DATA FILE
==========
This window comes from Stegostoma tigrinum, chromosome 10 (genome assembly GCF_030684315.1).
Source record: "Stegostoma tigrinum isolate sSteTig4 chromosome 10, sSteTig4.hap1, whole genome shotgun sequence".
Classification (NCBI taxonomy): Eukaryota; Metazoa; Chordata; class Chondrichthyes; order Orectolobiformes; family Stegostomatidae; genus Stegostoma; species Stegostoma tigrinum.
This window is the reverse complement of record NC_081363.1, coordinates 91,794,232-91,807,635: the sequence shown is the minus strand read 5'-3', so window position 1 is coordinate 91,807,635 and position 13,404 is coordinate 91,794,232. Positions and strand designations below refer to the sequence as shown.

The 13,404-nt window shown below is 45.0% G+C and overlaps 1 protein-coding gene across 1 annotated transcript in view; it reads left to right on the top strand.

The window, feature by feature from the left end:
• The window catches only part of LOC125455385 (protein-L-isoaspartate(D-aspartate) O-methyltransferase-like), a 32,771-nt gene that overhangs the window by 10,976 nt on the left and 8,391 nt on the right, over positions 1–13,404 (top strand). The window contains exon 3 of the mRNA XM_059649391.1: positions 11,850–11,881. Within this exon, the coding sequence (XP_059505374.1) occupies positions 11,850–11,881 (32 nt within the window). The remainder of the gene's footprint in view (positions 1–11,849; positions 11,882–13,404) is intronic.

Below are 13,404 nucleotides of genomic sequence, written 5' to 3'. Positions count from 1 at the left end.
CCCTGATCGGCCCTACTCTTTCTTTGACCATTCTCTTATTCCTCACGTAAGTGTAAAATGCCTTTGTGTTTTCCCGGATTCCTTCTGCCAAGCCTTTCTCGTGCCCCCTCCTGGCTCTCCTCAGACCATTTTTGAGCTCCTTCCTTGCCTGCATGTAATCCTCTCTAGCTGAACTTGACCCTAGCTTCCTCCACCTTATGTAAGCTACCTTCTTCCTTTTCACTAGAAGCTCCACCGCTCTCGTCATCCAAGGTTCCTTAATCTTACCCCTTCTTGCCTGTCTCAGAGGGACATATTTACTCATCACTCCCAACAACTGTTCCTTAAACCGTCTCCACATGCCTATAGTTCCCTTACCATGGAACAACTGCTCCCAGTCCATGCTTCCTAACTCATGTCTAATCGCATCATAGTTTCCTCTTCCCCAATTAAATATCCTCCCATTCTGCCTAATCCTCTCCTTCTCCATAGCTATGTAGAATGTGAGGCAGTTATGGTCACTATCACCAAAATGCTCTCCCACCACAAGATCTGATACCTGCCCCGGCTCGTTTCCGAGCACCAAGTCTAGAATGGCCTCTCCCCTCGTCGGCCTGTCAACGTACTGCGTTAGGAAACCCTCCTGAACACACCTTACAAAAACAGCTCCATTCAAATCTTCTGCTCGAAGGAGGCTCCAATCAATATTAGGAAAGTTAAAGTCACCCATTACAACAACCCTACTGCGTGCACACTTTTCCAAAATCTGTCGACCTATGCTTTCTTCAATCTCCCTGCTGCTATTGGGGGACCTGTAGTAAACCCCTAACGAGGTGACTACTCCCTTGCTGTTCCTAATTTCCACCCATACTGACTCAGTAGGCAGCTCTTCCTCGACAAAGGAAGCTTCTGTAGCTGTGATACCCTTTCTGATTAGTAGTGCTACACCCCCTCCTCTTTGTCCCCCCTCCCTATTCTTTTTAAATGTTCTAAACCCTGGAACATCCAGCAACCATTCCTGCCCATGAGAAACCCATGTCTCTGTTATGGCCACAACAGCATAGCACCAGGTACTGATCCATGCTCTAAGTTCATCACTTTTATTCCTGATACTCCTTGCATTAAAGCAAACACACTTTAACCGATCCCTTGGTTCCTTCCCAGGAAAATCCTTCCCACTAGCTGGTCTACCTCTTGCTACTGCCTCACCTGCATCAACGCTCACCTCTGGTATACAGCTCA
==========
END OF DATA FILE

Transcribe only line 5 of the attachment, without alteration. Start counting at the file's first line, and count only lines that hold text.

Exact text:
The 13,404-nt window shown below is 45.0% G+C and overlaps 1 protein-coding gene across 1 annotated transcript in view; it reads left to right on the top strand.